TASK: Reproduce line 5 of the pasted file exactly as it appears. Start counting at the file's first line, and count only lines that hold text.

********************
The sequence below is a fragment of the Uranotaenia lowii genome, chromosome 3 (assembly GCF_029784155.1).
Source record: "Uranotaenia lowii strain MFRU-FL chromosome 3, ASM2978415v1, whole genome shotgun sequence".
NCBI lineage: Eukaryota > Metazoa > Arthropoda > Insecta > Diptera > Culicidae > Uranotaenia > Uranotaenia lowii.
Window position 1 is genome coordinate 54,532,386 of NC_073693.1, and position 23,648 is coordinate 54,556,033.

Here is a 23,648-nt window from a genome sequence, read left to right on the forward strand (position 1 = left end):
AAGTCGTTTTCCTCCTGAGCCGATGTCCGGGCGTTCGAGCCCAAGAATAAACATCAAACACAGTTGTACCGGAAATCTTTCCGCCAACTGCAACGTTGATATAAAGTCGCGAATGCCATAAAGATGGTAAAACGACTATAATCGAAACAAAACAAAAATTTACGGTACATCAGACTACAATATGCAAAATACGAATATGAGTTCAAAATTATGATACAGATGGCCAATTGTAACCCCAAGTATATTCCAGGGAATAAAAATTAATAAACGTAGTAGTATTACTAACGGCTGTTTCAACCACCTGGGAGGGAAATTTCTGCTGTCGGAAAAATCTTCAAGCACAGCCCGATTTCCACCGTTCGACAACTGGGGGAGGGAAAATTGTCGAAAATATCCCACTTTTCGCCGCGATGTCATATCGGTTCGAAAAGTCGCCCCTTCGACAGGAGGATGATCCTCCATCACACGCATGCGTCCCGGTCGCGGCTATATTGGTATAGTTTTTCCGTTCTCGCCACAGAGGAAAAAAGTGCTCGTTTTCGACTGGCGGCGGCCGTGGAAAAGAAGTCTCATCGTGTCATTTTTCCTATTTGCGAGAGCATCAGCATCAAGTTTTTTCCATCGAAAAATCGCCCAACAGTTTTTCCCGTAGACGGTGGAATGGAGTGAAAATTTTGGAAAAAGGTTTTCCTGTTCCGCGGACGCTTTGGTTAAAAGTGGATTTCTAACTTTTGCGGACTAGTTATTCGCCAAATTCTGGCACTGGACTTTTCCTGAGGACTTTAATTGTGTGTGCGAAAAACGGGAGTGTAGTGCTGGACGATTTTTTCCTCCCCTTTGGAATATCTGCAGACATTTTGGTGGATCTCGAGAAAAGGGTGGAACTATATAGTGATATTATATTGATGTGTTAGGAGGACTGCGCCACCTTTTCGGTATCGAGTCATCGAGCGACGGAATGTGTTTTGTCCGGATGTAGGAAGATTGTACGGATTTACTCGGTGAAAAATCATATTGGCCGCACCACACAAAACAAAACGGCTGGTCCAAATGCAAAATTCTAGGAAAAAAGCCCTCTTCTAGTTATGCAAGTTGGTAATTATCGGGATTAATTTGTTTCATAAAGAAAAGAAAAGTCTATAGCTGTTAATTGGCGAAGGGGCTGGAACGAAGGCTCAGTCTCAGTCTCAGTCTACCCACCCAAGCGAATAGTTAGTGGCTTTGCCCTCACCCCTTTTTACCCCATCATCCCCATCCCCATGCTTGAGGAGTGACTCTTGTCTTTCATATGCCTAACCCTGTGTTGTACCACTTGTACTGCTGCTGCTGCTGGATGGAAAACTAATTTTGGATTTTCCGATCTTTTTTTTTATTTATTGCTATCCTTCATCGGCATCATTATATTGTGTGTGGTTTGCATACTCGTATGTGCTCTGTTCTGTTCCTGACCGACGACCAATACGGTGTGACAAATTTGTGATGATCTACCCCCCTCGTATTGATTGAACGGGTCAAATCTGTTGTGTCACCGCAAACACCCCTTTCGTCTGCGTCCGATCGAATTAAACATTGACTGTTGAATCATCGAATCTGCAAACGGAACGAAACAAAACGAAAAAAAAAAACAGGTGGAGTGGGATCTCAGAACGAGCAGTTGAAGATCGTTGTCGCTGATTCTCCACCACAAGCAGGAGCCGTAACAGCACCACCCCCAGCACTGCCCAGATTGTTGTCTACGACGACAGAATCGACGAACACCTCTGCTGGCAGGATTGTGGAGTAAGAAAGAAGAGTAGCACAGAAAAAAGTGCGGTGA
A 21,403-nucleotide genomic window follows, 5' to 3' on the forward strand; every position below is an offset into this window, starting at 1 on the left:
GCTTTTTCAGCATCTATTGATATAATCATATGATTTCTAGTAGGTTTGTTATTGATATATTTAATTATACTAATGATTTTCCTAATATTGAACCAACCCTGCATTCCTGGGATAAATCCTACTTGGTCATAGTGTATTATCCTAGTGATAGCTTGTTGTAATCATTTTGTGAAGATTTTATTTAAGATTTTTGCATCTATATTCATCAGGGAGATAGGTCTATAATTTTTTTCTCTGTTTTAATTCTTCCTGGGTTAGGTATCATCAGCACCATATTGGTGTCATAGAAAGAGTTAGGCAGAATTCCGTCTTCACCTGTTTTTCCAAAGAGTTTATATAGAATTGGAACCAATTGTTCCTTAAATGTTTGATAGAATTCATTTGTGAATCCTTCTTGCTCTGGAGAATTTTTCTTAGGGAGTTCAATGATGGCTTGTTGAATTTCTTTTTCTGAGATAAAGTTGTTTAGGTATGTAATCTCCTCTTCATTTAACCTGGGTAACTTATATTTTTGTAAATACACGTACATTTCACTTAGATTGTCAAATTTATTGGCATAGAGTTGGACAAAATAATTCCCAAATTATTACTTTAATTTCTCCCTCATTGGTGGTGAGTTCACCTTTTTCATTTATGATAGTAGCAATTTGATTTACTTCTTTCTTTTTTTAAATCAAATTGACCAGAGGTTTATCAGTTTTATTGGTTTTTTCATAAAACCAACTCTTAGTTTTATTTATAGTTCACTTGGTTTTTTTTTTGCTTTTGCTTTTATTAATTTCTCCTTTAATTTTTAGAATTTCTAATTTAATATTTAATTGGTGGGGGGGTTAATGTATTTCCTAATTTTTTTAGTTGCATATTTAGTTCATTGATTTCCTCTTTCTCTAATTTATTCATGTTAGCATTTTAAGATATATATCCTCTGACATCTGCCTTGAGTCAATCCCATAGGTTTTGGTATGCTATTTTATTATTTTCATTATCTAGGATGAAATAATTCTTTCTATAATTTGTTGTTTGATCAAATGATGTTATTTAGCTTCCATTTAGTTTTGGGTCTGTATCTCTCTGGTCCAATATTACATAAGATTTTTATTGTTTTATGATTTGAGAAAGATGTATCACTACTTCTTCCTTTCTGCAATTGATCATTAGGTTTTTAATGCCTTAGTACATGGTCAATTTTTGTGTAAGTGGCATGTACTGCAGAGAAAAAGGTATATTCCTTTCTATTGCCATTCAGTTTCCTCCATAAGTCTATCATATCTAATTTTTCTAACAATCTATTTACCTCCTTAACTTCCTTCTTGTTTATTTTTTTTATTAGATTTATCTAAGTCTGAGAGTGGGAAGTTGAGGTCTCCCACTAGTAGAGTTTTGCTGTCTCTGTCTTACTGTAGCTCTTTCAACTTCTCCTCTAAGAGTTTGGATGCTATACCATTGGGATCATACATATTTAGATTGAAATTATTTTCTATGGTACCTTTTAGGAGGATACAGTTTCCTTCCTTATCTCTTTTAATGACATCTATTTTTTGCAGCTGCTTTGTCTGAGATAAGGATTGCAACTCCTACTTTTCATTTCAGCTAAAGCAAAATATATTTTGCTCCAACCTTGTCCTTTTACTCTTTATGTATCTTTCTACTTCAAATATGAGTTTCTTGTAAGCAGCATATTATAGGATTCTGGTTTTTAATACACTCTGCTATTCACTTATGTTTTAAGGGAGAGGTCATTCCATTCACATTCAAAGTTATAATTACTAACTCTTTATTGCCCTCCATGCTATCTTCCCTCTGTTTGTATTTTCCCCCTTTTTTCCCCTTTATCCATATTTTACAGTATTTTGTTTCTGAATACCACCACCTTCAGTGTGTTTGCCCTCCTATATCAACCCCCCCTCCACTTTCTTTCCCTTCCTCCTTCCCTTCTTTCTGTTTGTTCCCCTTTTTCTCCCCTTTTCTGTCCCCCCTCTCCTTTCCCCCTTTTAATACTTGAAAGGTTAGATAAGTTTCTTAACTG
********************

Here is a 23,648-nt window from a genome sequence, read left to right on the forward strand (position 1 = left end):